I've been fortunate to "hang out on the rail " with many of the oldtime horsemen, Col. Thack, Capt. Jack , and Col. Wimert;) , as well as Col. Lundquist; What a wealth of information there!The last time I was at Rolex, I stood beside Denny, between Jack Fritz on one side, Mark Phillips and Jimmy wofford on the:eek: other; Can you inagine how much I learned just standing there and "soaking it in ?" You're right "they don't make them like that anymore " why, because the there is little to no demand :sadsmile:for real "horsemen, despite what GM and others say; The people in the most sought after positions are happy in their ignorance:no:, and, if someone comes along who knows about shoeing, biomechanics of horse and rider , or any one of a myriad of subjects these horsemen of Ft. Riley know, they feel threatened :yes:; unfortunately there is no room "at the top "unless they know someway to stroke the ego of the wealthy owners:mad:; sorry about the" rant" as you might imagine I've witnessed this first hand:cry::mad::o

paintgirl
Sep. 12, 2007, 04:26 PM
I have recieved scores higher than 60% from Gen. Burton on a palomino qh AT SEVERAL EVENTS IN THE 80'S.

paintgirl
Sep. 12, 2007, 04:32 PM
Sorry- I hit the caps lock button is the above post by mistake!

Sandy M
Sep. 12, 2007, 04:50 PM
"I would never score a palomino more than 55%"

may i suggest that this remark may have been made in a...dare we say it...joking fashion?

my friend got a 62 percent on her old very palomino, very quarter horse. from general burton.

Maybe he's mellowed. This was some time ago (circa 1977-79). It was a VERY nice 16.2 Palomino Appendix QH, being ridden 2nd level by an "A" level Pony Clubber who generally scored between 65% - 73% on the horse at that level, including at the year end championships, both junior and open. If it hadn't been Palomino (an unusual color for dressage shows then), it could have easily been mistaken for a TB or a WBXTB. She did her usually creditable job and got..... 55%. There was only one other horse in the class, TBXWestfalen, mediocre mover, inaccurate and sometimes disobedient test - 61%. I remember only because she was a great kid and I was really surprised at the score. Interestingly enough, I will admit I do NOT recall him scoring low my trainer on HER Palomino - but she was well known to him, the horse was 17.2, she was a noted professional............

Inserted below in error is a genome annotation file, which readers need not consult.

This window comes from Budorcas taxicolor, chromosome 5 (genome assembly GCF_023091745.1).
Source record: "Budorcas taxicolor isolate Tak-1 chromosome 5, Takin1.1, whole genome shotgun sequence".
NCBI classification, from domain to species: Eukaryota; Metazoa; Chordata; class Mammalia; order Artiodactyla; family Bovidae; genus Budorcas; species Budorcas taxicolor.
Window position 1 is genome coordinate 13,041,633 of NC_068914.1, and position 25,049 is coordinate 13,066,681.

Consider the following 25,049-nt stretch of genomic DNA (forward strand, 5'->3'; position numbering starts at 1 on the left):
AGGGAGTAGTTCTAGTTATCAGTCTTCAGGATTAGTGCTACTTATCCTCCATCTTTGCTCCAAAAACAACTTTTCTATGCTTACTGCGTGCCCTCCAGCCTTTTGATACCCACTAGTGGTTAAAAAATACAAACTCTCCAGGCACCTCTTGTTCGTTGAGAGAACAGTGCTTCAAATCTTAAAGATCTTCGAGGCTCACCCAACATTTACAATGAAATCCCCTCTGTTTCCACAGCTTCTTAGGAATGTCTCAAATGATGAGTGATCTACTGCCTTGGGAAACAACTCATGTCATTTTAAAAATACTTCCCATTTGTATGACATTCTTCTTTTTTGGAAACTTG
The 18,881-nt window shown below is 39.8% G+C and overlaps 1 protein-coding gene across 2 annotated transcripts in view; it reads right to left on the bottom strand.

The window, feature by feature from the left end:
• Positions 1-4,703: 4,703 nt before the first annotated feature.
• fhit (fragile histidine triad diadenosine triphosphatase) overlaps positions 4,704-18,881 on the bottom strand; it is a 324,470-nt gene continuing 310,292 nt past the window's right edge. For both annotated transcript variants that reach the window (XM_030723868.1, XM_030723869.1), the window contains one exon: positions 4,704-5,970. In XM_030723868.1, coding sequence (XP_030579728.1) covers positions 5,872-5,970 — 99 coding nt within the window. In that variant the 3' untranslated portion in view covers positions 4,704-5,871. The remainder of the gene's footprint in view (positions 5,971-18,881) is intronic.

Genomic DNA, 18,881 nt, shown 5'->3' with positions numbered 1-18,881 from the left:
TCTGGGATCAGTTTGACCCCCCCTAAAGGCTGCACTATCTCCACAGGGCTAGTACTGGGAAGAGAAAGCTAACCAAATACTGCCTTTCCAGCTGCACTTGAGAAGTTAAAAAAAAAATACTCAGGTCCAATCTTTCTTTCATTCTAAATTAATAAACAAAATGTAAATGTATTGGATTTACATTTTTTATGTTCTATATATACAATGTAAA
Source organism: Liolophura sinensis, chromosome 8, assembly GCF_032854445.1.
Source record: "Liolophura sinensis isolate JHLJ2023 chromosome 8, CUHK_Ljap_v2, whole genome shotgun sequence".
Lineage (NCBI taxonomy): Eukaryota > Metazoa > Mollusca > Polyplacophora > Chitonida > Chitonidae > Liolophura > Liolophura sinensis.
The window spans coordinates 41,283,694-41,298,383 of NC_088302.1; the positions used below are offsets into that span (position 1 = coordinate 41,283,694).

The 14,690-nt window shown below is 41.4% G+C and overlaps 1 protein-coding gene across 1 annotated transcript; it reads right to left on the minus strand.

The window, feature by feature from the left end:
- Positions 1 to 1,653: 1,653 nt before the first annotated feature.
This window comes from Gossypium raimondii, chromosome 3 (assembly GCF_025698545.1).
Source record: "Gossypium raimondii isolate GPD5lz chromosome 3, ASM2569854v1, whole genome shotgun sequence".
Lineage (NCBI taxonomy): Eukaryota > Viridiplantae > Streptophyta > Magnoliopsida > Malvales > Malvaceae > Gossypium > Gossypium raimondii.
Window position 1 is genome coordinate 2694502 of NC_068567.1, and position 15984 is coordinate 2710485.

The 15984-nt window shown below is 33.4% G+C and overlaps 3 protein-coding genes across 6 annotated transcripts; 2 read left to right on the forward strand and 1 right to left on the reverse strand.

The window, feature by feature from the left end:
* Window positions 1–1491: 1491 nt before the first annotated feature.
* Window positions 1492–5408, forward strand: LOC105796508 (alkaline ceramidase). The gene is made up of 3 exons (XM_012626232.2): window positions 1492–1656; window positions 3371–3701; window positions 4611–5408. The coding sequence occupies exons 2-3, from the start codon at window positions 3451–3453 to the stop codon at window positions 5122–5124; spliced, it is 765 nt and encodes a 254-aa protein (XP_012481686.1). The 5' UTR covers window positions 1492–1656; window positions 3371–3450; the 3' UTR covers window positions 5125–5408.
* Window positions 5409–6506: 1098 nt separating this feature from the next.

Sandy M
Sep. 12, 2007, 04:52 PM
I have ridden under him quite a few times. He is always spot on with his comments. But he also likes to talk to you about your horse after the test. He was one of the judges at the AEC's for my test. After my halt he had all kinds of questions about my horse (starting with "What breed is she?" . . . . ) I also think about all the years he has been riding and judging, he must have some amazing observations about how dressage has evolved in this country spanning the last 60 years. It would be neat to pick his brain about it. :yes:

And yes, I would hazard to guess that the "palomino comment" was made in jest!

The late Victor Hugo-Vidal was a big chatter up too. However, he never asked me what breed my horse was. Maybe it was the spots that gave it away......LOL

I don't think Burton was joking - but maybe it was a "bad judge" day for him.

EqTrainer
Sep. 12, 2007, 04:56 PM
At the Morven Park horse trials a rider really struggled to get her horse to do the the dressage test for Advanced, so after the test he says, "You need to tranquillize this horse!"

:lol::lol::lol::lol::lol::lol:

(laughing so hard I am gasping for oxygen)

Those old guys are not afraid to call 'em like they see 'em!

monstrpony
Sep. 12, 2007, 05:12 PM
Many years ago, Gen. Burton came to do a clinic in our area. It was a very neat experience, I was in a group with several of my eventing buddies, some of whom had all gotten started at about the same time and had come a good way in our knowledge and ability, along with a couple of talented younger riders. He had us doing some of those grids of six bounces, no stirrups, no reins, hands climbing up a rope. I'd never actually done that kind of thing before, but my good mare did it quite well.